A new facility in South Seattle is helping Seattle City Light protect the environment, streamline operations and reduce costs for our customer-owners.
City Light recently completed construction of a $1.5 million carbon filtration decant facility at our South Service Center on 4th Avenue S. The facility pretreats storm water and solids that utility crews collect from electrical vaults and slurry from pole excavation activities so it can be disposed of in a cost-effective manner while meeting all federal, state, and local environmental regulations.
“We’ve been having to haul liquids and solids from vaults all the way to Fife,” General Manager and CEO Jorge Carrasco said during a ribbon-cutting ceremony May 15. “It’s very expensive to do that,” he said. “Just as important, we’ve always wanted to do the right thing environmentally.”
Some of this water comes from underground vaults that crews must empty before they can perform maintenance work. City Light also collects the water we use when crews dig holes with hydro excavators for many utility poles. Instead of a metal augur, hydro excavators use high-pressure water jets and suction hoses to remove soil, reducing the risk of damaging other underground equipment like gas, water, communications and sewer lines that might be in the area.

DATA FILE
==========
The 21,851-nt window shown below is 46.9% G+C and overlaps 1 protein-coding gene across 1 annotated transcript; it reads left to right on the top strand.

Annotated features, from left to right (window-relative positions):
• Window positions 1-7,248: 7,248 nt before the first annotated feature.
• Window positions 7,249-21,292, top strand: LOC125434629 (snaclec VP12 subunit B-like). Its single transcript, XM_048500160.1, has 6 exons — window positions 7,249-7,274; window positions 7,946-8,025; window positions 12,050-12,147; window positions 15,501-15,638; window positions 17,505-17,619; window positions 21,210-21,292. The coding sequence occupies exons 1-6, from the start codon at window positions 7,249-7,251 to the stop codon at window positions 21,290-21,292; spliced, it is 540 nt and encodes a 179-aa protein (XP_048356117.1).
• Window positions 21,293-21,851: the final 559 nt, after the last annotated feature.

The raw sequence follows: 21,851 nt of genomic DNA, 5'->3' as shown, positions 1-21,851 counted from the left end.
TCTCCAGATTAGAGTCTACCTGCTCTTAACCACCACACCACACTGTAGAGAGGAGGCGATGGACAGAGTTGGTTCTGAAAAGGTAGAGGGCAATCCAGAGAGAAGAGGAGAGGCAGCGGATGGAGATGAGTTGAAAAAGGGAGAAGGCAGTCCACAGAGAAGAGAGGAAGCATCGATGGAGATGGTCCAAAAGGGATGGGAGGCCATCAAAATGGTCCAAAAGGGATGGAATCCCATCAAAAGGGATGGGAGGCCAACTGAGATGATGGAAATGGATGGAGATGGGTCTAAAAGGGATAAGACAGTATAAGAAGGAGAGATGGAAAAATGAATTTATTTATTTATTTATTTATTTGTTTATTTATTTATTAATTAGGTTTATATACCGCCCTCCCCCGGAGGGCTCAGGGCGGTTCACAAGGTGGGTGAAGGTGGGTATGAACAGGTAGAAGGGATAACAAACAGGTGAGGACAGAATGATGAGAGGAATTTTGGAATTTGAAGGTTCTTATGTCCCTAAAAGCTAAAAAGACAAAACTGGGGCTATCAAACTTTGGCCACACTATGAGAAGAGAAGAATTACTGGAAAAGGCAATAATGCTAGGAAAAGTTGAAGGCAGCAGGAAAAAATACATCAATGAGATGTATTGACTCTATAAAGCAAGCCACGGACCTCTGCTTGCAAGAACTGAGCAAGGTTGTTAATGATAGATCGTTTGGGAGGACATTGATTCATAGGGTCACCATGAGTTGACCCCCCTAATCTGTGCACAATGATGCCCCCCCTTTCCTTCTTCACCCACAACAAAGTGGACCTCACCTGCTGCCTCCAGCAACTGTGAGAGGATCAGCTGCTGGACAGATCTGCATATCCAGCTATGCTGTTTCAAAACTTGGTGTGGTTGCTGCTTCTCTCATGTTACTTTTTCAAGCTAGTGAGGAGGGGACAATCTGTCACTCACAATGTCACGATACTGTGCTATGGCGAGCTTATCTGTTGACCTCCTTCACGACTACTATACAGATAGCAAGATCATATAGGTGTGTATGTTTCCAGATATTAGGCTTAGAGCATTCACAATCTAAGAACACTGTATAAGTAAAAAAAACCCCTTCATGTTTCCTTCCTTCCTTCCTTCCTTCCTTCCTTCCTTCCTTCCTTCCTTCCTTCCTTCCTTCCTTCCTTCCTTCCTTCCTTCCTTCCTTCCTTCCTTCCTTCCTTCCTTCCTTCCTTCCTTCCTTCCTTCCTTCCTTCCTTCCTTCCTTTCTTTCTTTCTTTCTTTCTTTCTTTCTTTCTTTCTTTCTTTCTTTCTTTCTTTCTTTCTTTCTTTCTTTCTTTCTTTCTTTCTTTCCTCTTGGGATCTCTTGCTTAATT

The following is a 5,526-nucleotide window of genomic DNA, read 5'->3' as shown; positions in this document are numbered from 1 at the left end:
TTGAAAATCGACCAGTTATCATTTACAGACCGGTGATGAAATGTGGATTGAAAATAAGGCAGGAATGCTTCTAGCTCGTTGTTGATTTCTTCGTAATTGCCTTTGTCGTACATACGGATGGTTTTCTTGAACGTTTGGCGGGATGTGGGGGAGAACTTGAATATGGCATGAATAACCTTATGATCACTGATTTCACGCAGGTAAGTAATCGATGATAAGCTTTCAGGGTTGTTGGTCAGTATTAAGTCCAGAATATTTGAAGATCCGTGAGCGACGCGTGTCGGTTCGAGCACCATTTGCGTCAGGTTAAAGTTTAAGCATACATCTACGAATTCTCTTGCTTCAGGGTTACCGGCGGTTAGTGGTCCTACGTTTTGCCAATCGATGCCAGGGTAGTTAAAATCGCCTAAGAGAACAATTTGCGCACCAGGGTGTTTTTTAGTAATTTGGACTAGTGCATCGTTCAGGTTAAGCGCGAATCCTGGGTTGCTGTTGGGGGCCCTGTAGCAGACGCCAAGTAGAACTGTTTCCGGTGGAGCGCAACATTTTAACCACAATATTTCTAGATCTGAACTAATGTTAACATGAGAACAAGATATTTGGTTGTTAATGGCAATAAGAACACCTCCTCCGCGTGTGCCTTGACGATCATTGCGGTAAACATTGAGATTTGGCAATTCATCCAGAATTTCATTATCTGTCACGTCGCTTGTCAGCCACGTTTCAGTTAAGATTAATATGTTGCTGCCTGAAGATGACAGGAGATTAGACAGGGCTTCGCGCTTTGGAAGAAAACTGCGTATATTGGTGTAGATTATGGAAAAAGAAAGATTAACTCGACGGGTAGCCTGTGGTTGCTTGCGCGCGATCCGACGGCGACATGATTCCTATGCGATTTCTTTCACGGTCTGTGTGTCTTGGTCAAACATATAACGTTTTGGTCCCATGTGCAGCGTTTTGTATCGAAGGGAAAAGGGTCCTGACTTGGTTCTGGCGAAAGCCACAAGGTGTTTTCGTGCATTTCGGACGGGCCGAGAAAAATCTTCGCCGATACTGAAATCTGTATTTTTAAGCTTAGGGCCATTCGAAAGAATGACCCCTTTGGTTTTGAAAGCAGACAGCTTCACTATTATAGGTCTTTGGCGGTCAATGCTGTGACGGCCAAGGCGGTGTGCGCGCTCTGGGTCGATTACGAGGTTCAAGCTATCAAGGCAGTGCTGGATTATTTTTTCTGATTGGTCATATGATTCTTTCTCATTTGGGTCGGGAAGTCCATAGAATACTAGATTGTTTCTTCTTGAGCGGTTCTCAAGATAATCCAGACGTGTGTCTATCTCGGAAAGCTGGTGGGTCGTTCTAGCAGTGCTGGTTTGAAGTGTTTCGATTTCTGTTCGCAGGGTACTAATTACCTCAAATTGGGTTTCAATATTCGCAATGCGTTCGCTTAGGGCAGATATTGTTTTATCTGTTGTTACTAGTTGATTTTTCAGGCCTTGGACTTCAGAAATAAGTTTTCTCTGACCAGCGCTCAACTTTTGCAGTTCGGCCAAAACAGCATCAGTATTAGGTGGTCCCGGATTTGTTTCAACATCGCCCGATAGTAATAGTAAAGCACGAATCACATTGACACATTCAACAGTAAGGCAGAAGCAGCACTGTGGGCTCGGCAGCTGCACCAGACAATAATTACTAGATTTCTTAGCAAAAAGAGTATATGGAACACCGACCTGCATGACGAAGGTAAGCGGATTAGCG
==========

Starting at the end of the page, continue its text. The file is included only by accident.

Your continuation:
Before the new decant facility opened, a treatment plant in Fife was the closest option for City Light to properly dispose of the water we collected. Operating our own facility will save the utility at least $125,000 per year in operating costs and reduce the amount of time employees spend hauling large quantities of storm water to Fife. It also will cut down on the amount of greenhouse gas emissions created by our trucks, which helps us remain carbon neutral because we’ll have less to offset.
Those efficiencies will help City Light continue to provide some of the lowest cost electricity in the nation to our customers in an environmentally responsible manner. That’s one more reason we call ourselves the nation’s greenest utility.
The facility now operates at the southwest corner of the South Service Center grounds. It was designed by Gray & Osborne and built by McClure and Sons Construction.